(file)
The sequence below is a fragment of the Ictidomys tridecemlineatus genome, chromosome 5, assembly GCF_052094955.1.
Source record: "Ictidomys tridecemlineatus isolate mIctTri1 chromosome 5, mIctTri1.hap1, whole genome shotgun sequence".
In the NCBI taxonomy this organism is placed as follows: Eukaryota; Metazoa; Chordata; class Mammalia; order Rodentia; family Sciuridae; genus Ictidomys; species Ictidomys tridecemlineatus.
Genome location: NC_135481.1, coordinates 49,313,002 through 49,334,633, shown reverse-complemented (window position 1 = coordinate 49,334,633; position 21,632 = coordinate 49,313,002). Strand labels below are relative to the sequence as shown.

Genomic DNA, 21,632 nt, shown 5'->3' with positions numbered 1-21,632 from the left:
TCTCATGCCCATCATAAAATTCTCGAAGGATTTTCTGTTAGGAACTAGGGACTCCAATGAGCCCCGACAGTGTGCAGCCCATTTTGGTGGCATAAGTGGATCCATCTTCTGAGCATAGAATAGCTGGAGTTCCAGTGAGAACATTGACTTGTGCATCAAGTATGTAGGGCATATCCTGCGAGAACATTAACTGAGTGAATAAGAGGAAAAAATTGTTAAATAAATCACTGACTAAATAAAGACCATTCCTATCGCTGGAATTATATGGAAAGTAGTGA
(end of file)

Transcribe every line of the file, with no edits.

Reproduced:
The sequence below is a fragment of the Ictidomys tridecemlineatus genome, chromosome 5, assembly GCF_052094955.1.
Source record: "Ictidomys tridecemlineatus isolate mIctTri1 chromosome 5, mIctTri1.hap1, whole genome shotgun sequence".
In the NCBI taxonomy this organism is placed as follows: Eukaryota; Metazoa; Chordata; class Mammalia; order Rodentia; family Sciuridae; genus Ictidomys; species Ictidomys tridecemlineatus.
Genome location: NC_135481.1, coordinates 49,313,002 through 49,334,633, shown reverse-complemented (window position 1 = coordinate 49,334,633; position 21,632 = coordinate 49,313,002). Strand labels below are relative to the sequence as shown.

Genomic DNA, 21,632 nt, shown 5'->3' with positions numbered 1-21,632 from the left:
TCTCATGCCCATCATAAAATTCTCGAAGGATTTTCTGTTAGGAACTAGGGACTCCAATGAGCCCCGACAGTGTGCAGCCCATTTTGGTGGCATAAGTGGATCCATCTTCTGAGCATAGAATAGCTGGAGTTCCAGTGAGAACATTGACTTGTGCATCAAGTATGTAGGGCATATCCTGCGAGAACATTAACTGAGTGAATAAGAGGAAAAAATTGTTAAATAAATCACTGACTAAATAAAGACCATTCCTATCGCTGGAATTATATGGAAAGTAGTGA